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Table of Contents
In this lesson, we will learn how to plot numerical data and how we can summarize numerical data sets in relation to their context.
See the fact file below for more information on the understanding data sets or alternatively, you can download our 29-page Understanding Data Sets worksheet pack to utilise within the classroom or home environment.
Key Facts & Information
- A data set is a set or collection of data used to describe or represent values.
- There are different types of data sets when it comes to statistics. Some of them are:
- Bivariate data sets – this type of data set has two variables, which is why it is called a bivariate data set, and it deals with the relationship of the two variables.
- Multivariate data sets – this type of data set has multiple variables.
- Categorical data sets – this type of data set usually represents features or characteristics of a person or an object.
- However, in this lesson we will be using numerical data sets.
- A numerical data set is a type of data set that deals with numerical values only.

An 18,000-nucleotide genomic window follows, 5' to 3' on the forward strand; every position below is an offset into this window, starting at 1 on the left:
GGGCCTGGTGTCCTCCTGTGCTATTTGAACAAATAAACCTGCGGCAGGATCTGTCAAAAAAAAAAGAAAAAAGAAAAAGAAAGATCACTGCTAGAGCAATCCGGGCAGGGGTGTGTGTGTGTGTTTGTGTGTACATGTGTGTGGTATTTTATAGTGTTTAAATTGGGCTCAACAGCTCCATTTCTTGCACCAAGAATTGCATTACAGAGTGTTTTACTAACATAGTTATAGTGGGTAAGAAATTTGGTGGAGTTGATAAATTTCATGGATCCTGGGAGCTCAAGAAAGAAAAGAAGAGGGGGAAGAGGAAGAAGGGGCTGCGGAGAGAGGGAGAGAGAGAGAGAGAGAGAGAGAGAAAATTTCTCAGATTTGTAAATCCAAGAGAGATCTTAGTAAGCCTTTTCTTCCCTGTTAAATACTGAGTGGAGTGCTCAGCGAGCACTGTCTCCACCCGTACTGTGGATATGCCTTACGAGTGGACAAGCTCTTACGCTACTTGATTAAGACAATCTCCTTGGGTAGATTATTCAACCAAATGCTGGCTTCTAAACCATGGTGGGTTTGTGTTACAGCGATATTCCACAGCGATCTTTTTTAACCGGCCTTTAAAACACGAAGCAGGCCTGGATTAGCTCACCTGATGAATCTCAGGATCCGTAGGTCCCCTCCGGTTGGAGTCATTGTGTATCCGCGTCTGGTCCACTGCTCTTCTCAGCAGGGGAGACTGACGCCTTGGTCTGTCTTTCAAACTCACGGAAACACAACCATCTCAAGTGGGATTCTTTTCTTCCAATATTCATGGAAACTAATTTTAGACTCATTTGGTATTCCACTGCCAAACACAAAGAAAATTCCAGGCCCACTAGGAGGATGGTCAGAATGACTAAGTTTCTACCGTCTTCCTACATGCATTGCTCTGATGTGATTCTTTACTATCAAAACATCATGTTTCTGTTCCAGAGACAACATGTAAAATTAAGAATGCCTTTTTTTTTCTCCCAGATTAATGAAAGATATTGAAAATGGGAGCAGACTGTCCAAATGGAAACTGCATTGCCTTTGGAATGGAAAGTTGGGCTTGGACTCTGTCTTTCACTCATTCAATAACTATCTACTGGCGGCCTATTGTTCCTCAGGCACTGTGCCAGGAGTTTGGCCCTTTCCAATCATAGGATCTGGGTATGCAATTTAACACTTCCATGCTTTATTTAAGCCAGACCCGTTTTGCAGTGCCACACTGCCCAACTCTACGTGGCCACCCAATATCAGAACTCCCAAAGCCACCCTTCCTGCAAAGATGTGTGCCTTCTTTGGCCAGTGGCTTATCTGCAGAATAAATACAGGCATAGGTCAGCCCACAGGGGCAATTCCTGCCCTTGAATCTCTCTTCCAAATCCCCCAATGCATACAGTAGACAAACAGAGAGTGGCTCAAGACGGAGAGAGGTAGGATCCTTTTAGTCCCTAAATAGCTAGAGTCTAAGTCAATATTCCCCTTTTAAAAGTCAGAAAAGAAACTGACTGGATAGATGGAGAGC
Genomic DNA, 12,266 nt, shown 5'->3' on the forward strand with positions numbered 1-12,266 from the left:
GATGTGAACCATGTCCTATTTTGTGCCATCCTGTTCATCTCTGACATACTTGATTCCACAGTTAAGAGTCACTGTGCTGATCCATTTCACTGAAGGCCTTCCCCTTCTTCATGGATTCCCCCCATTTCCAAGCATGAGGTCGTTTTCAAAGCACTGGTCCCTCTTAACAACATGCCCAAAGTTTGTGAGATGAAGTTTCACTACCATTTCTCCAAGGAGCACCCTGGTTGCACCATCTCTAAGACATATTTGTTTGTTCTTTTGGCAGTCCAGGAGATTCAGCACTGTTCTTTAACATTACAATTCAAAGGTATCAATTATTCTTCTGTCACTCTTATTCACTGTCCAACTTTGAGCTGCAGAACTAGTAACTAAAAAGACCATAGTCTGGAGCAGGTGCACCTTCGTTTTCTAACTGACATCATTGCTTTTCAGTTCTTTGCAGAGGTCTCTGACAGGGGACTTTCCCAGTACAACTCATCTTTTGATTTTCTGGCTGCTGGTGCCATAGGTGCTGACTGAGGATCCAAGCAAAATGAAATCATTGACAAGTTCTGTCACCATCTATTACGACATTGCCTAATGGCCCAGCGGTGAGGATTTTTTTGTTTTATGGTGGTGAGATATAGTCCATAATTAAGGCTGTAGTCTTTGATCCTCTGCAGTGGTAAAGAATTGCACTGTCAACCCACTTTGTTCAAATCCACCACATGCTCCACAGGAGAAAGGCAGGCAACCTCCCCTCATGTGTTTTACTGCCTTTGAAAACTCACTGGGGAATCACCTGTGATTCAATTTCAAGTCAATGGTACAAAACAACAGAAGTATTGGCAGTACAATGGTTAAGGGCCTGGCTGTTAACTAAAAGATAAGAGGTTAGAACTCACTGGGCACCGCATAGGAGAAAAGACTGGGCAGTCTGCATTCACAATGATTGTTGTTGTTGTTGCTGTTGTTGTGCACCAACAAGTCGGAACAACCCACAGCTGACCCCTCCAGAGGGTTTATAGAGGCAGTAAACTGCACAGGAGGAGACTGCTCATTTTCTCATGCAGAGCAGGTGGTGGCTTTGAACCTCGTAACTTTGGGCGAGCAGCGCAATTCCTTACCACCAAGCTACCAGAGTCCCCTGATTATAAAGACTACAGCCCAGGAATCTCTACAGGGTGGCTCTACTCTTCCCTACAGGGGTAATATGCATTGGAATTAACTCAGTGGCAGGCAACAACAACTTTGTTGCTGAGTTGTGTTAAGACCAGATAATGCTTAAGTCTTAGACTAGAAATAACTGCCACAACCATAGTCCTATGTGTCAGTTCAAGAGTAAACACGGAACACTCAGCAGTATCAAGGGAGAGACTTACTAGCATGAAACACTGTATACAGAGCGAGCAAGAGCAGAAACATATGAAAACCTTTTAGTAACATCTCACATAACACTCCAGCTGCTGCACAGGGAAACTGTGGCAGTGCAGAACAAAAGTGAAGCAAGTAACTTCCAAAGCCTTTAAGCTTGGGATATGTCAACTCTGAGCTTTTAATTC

- Plotting is a graphical technique that is applied to represent a data set for better description and visualization of the relationship between the variables.
- One type of plot is the dot plot.
- Dot plot (also called dot chart or strip plot) is a type of a plot that is commonly used to represent small data sets wherein the numerical values fall into categories or groups.
- Before we proceed to the other types of plotting techniques, let us discuss the different measures of central tendency and how they are computed.
- First is the mean.
- The mean is the average value of the numerical data in a numerical data set.
- To get the mean, we must find the sum of all the numerical data and then divide it by the total count.
- Let us use the data set below:
- Score: 60 46 63 51 52 43 40 55 65
- The table above shows us the scores ranging from 40 to 65. Now, let us solve for the mean or average.